Table 4: FOIDL rules for masculine: exceptions
However, it should be noted that the first rule redundantly tests whether the suffix of the base form is -v, as it then performs a specialization of this test, namely whether the suffix is -ev. This type of redundancy occurs in the other two concepts as well: it is due to the greedy search of FOIDL\ and can be removed by post-processing similar to the one used in later versions of FOIL .
Table 5: FOIDL rules for masculine: generalisations
This is the most varied case, as 24 rules are needed to cover the complete data set. These cover four different paradigm classes, as well as numerous alternations and idiosyncratic nouns. A number of cases (30) were treated by FOIDL as exceptions, and some examples are given in Table 4. The first two cases are, respectively, an example of the second and third masculine paradigms. Here FOIDL is correct in postulating them as exceptions, as insufficient information is available in the base form to correctly predict the genitive. The next three cases are examples of an ending alternation which affects some short nouns; instead of the usual -a ending, the -u ending appears in the genitive case. As there is no rule that would predict which nouns fall in this class, FOIDL is correct in treating them as exceptions. The same holds for the next group, which encompasses the rare and unpredictable case of -o- and -e- elision. The last two groups are, however, different. Both contain examples of a productive alternation of (-e- elision and stem lengthening with -j-), which are, furthermore also encompassed in the generalization rules that follow.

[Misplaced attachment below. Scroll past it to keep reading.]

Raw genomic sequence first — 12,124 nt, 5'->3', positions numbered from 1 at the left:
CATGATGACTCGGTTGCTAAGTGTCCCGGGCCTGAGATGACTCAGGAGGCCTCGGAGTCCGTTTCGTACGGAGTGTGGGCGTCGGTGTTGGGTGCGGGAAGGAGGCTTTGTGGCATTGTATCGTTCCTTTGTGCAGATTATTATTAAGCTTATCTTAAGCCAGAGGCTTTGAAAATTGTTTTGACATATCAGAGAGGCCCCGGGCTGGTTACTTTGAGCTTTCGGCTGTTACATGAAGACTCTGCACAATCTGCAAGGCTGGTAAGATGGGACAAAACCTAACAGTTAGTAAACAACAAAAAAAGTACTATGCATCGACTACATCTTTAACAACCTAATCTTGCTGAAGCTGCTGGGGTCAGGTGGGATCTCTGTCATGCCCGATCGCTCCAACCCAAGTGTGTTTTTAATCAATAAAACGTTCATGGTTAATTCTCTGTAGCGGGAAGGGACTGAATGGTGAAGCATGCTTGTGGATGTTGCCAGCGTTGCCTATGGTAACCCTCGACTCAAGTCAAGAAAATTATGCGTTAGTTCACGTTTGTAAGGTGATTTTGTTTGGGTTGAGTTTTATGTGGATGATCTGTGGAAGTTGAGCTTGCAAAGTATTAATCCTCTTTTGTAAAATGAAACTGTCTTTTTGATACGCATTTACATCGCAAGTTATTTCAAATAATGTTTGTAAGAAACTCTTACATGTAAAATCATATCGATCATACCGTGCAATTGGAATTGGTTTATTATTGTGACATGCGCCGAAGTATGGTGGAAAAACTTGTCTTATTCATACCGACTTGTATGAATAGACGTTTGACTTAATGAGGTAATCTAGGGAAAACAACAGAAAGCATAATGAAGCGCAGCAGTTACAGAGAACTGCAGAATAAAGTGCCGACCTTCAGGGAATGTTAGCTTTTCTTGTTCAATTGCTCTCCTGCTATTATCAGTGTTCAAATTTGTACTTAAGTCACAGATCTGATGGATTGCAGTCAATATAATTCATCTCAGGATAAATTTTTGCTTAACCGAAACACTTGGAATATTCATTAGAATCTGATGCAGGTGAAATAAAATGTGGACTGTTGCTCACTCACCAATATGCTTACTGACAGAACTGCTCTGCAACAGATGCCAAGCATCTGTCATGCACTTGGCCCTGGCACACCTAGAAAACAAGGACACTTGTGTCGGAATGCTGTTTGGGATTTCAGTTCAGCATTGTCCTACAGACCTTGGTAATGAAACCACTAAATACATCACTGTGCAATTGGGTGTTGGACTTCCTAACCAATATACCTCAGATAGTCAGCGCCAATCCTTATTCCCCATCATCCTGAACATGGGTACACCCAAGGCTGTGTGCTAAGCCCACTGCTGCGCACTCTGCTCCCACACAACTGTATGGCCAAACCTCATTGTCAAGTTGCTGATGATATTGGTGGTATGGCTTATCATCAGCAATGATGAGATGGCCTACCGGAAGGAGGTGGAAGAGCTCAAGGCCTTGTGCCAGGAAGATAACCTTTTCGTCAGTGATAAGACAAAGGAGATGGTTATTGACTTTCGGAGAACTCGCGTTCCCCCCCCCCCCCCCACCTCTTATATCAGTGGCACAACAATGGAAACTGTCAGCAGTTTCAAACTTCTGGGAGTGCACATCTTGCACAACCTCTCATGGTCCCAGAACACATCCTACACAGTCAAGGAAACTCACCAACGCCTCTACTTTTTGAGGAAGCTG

The generalization rules are given in Table 5. For illustrative purposes they have been reordered to make natural groups, taking care, however, that the procedural semantics of the program remains the same. The first group tries to model the -e- elision alternation, by listing all the possible end-strings of the base forms where it occurs. The second group models stem lengthening by -j-. The third group covers masculine nouns ending in -a, i.e., belonging to the second masculine paradigm. The penultimate group covers a common alternation whereby nouns ending in -e in the base form lengthen their stem with -t- with non-null endings. Finally, the last group takes nouns ending in -o or -0 and appends to them the canonical first declension ending -a.
Table 6: FOIDL rules for neuter: generalisations
The neuter case needs 11 rules to generate all the genitive forms from the data set. From the 441 training examples, FOIDL generates a decision list with 18 clauses and 5 exceptions. The accuracy of this decision list on the remaining 882 cases is 95.9%.
The clause nxnsg(A,B) :- split(A,C,[o]), split(B,C,[a]) (fourth from the bottom) corresponds to the second most common rule -o/+a represented by 315 instances in the complete dataset. The bottom clause corresponds to the rule -/+sa, represented by 2 instances, the next clause corresponds to the rule -/+na, represented by 9 instances, and the second clause from the top to the rule -/+ga, represented by 2 instances. The remaining clauses all try to approximate the rule -e/+a, represented by 969 instances in the entire dataset.